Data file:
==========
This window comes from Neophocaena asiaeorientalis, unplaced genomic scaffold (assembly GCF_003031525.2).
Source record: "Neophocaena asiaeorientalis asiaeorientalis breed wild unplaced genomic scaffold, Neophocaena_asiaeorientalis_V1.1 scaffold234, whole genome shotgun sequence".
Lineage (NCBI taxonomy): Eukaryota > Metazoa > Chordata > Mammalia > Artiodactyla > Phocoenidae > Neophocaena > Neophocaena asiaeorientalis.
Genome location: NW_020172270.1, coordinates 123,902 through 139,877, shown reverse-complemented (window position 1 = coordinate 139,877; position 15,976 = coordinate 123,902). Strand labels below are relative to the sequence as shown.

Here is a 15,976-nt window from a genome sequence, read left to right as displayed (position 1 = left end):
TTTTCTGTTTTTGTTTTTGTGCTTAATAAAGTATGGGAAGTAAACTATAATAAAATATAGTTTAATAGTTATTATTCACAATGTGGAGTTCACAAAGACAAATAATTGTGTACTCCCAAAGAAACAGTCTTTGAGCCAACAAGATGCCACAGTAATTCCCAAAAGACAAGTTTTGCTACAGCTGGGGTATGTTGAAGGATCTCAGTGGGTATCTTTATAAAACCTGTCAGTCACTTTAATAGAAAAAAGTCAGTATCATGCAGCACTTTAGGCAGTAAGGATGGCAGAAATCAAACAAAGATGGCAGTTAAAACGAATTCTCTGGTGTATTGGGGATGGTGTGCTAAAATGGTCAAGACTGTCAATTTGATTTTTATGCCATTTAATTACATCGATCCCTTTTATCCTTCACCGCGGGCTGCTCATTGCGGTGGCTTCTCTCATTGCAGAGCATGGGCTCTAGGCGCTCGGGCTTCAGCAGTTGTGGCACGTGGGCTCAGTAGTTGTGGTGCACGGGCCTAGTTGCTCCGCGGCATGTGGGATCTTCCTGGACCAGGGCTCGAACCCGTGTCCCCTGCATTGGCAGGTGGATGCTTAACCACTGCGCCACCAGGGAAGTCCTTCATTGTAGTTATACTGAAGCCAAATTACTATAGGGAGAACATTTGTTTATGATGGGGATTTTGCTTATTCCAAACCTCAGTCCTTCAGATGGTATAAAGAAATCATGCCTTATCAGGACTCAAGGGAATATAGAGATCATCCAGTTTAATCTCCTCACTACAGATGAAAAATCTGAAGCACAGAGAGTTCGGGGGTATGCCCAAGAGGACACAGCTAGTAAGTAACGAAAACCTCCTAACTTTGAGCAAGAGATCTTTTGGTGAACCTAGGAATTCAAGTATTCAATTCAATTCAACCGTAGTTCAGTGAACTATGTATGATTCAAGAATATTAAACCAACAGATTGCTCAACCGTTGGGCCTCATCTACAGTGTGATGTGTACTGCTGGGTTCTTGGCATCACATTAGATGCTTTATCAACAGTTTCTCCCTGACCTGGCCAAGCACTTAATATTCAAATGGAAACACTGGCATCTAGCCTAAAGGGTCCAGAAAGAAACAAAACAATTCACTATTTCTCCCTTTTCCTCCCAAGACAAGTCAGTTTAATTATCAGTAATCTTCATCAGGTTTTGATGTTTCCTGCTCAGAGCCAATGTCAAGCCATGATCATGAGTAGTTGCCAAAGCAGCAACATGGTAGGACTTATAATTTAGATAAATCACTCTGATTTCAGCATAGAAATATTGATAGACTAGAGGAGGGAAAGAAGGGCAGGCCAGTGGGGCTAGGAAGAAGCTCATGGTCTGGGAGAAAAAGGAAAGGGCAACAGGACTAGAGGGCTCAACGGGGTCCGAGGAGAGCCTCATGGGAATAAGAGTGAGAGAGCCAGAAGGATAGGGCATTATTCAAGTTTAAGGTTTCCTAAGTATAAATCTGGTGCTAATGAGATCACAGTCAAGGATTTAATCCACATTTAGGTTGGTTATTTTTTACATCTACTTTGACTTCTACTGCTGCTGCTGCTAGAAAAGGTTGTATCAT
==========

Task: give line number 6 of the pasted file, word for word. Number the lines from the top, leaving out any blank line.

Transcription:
TTTTCTGTTTTTGTTTTTGTGCTTAATAAAGTATGGGAAGTAAACTATAATAAAATATAGTTTAATAGTTATTATTCACAATGTGGAGTTCACAAAGACAAATAATTGTGTACTCCCAAAGAAACAGTCTTTGAGCCAACAAGATGCCACAGTAATTCCCAAAAGACAAGTTTTGCTACAGCTGGGGTATGTTGAAGGATCTCAGTGGGTATCTTTATAAAACCTGTCAGTCACTTTAATAGAAAAAAGTCAGTATCATGCAGCACTTTAGGCAGTAAGGATGGCAGAAATCAAACAAAGATGGCAGTTAAAACGAATTCTCTGGTGTATTGGGGATGGTGTGCTAAAATGGTCAAGACTGTCAATTTGATTTTTATGCCATTTAATTACATCGATCCCTTTTATCCTTCACCGCGGGCTGCTCATTGCGGTGGCTTCTCTCATTGCAGAGCATGGGCTCTAGGCGCTCGGGCTTCAGCAGTTGTGGCACGTGGGCTCAGTAGTTGTGGTGCACGGGCCTAGTTGCTCCGCGGCATGTGGGATCTTCCTGGACCAGGGCTCGAACCCGTGTCCCCTGCATTGGCAGGTGGATGCTTAACCACTGCGCCACCAGGGAAGTCCTTCATTGTAGTTATACTGAAGCCAAATTACTATAGGGAGAACATTTGTTTATGATGGGGATTTTGCTTATTCCAAACCTCAGTCCTTCAGATGGTATAAAGAAATCATGCCTTATCAGGACTCAAGGGAATATAGAGATCATCCAGTTTAATCTCCTCACTACAGATGAAAAATCTGAAGCACAGAGAGTTCGGGGGTATGCCCAAGAGGACACAGCTAGTAAGTAACGAAAACCTCCTAACTTTGAGCAAGAGATCTTTTGGTGAACCTAGGAATTCAAGTATTCAATTCAATTCAACCGTAGTTCAGTGAACTATGTATGATTCAAGAATATTAAACCAACAGATTGCTCAACCGTTGGGCCTCATCTACAGTGTGATGTGTACTGCTGGGTTCTTGGCATCACATTAGATGCTTTATCAACAGTTTCTCCCTGACCTGGCCAAGCACTTAATATTCAAATGGAAACACTGGCATCTAGCCTAAAGGGTCCAGAAAGAAACAAAACAATTCACTATTTCTCCCTTTTCCTCCCAAGACAAGTCAGTTTAATTATCAGTAATCTTCATCAGGTTTTGATGTTTCCTGCTCAGAGCCAATGTCAAGCCATGATCATGAGTAGTTGCCAAAGCAGCAACATGGTAGGACTTATAATTTAGATAAATCACTCTGATTTCAGCATAGAAATATTGATAGACTAGAGGAGGGAAAGAAGGGCAGGCCAGTGGGGCTAGGAAGAAGCTCATGGTCTGGGAGAAAAAGGAAAGGGCAACAGGACTAGAGGGCTCAACGGGGTCCGAGGAGAGCCTCATGGGAATAAGAGTGAGAGAGCCAGAAGGATAGGGCATTATTCAAGTTTAAGGTTTCCTAAGTATAAATCTGGTGCTAATGAGATCACAGTCAAGGATTTAATCCACATTTAGGTTGGTTATTTTTTACATCTACTTTGACTTCTACTGCTGCTGCTGCTAGAAAAGGTTGTATCAT